Which and that are often used interchangeably. Choosing the wrong one is a common grammatical error.
Both are used to add extra information, called a clause, to a sentence. This type of clause modifies the noun that comes before it. It’s called a relative clause because it relates to the subject of your sentence. Traditionally, that is used when you add essential information, and which is used for nonessential extras.
In technical terms, these are called restrictive clauses (for essential information) and nonrestrictive clauses (for additional / nonessential information). Let's take a closer look at each type of clause.
A restrictive clause is also known as an essential clause or a defining clause. Without this clause, your sentence would be hard to understand.
- The windows that were washed last week are still clean.
- The dress that fit me so well when I bought it is now a little tight.
- That's the car that hit the cyclist.
The restrictive clause provides the essential extra detail we need to understand each sentence.
Traditionally, that is the only word used to start a restrictive clause. However, Merriam Webster points out that it increasingly acceptable to use either that or which to start a restrictive clause, especially in British English. As a rule of thumb, you will always be correct if you use that for a restrictive clause.
A nonrestrictive clause is also known as a nonessential clause or a non-defining clause. This clause adds additional, non-essential information to the sentence. If you remove it, the meaning is still clear.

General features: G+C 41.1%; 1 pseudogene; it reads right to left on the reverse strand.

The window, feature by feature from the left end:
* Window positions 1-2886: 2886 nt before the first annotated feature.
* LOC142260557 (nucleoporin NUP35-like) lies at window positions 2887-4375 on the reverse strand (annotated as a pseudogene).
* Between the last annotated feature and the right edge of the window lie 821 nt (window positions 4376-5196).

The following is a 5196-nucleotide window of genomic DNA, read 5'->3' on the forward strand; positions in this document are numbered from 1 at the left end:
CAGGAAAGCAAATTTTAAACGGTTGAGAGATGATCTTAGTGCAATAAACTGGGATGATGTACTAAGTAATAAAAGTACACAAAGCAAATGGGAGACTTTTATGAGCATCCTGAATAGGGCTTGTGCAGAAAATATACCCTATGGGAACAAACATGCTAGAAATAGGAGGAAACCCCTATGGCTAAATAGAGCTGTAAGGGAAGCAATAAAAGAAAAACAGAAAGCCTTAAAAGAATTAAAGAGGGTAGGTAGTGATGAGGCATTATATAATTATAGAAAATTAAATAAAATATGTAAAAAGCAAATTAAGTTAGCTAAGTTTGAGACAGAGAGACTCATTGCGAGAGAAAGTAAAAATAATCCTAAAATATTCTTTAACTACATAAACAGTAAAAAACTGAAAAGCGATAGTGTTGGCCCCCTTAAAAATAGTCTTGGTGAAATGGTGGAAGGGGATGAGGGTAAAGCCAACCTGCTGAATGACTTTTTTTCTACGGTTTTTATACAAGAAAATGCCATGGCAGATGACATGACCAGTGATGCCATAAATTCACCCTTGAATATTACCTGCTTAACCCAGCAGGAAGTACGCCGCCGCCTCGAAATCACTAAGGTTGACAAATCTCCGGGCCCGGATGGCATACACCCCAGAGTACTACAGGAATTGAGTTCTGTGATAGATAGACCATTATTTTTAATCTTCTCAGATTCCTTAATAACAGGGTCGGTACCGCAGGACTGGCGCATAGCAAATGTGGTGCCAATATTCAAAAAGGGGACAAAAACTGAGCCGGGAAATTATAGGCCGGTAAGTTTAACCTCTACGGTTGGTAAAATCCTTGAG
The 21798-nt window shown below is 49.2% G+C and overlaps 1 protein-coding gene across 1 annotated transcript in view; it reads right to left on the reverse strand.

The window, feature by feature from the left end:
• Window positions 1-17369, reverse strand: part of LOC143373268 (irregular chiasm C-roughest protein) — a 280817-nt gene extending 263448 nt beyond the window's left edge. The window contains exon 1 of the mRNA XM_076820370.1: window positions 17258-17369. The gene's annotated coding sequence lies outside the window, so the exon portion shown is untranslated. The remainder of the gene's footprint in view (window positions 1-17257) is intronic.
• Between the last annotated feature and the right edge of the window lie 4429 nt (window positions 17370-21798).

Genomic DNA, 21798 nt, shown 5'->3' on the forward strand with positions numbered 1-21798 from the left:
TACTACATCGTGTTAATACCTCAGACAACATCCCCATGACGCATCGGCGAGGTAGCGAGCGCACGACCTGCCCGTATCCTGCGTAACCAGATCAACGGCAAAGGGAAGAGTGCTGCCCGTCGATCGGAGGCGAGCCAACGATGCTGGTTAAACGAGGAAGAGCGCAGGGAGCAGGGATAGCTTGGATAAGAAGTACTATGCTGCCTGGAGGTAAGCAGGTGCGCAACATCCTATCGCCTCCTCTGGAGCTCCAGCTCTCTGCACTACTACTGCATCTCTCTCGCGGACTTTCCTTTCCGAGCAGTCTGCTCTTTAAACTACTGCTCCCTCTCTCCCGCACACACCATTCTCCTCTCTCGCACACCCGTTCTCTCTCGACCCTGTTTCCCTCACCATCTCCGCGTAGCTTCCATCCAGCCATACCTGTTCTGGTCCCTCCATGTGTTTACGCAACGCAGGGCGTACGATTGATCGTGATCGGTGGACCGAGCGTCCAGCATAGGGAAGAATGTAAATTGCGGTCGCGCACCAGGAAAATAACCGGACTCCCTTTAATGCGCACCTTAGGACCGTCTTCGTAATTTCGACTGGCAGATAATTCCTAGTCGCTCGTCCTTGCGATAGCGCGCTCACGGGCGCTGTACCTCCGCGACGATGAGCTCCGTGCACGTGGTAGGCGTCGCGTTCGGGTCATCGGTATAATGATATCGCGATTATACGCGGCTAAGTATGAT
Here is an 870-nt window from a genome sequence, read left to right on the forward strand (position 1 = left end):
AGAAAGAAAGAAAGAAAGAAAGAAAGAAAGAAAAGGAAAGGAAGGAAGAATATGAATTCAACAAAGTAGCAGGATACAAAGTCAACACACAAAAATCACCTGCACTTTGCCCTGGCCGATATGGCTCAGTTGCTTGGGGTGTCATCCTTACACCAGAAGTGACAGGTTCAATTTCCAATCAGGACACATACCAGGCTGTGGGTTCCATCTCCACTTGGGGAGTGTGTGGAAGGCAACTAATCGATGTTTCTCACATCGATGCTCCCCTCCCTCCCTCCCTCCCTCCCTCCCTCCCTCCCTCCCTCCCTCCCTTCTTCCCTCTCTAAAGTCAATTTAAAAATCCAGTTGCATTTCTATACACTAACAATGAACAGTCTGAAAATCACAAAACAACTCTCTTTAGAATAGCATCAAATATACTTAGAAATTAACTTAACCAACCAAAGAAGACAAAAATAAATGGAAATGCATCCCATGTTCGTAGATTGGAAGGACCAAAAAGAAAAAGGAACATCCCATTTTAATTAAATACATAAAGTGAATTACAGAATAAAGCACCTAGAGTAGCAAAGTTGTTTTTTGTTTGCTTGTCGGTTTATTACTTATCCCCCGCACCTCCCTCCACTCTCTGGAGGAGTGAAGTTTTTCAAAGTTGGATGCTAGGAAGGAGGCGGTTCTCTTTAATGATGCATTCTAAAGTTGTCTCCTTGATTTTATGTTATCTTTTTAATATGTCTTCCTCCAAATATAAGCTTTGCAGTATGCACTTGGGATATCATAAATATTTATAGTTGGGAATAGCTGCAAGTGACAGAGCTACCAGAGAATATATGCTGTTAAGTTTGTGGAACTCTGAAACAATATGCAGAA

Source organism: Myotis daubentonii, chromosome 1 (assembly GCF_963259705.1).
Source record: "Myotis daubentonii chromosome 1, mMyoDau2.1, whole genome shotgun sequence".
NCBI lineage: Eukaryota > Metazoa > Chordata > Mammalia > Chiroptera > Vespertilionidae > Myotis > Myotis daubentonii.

- The windows have been cleaned, which makes the house look smart.
- The dress I bought is now a little tight, which is really annoying!
- This car, which is three times more expensive than the average vehicle, is the one that hit the cyclist.
Whilst the extra information adds interest, the core meaning of the sentence isn't lost if we remove the clause.
A nonrestrictive clause always starts with the word which. You can’t use that and which interchangeably for this type of sentence. It's also necessary to use a comma if the nonrestrictive clause is at the end of the sentence, or a pair of commas if it is in the middle of the sentence.
The Exception to the Rule
If you are referring to a person or an animal with a name, remember different rules apply. Don’t use that or which at all. Instead, use who or whom.
How to Use That in a Sentence
Simple sentences can be confusing. Adding extra details makes them clear to understand. This is especially true when you are referring to specific items within a group.
Use this simple sentence as an example:
- Houses are a good investment.
It’s clear and easy to understand the meaning. But are all houses a good investment? Adding in a clause would help clarify.
- Houses that are near public transport are a good investment.
This reason is essential to your argument.
How to Use Which in a Sentence
Let's look at another starter sentence:
- My house was a good investment because it has doubled in price since I bought it.
Here, the argument is already complete. Any additional information is non-essential.
- My house, which was built in 1950, was a good investment because it has doubled in price since I bought it.
The purpose of this sentence is that my house was a good investment. The year it was built is incidental. It's the same strength of argument either way; the nonrestrictive clause just adds extra information.
Why Does Getting It Right Matter?
Getting these clauses correct means your writing is clear to understand. For some professions such as the legal sector, making a mistake with a clause could have serious ramifications.
Understanding relative clauses is simple when you remember information added is essential or nonessential. If the information is necessary to the sentence structure, meaning, or argument, use that to start the clause. If it's an unrelated piece of additional information, use which.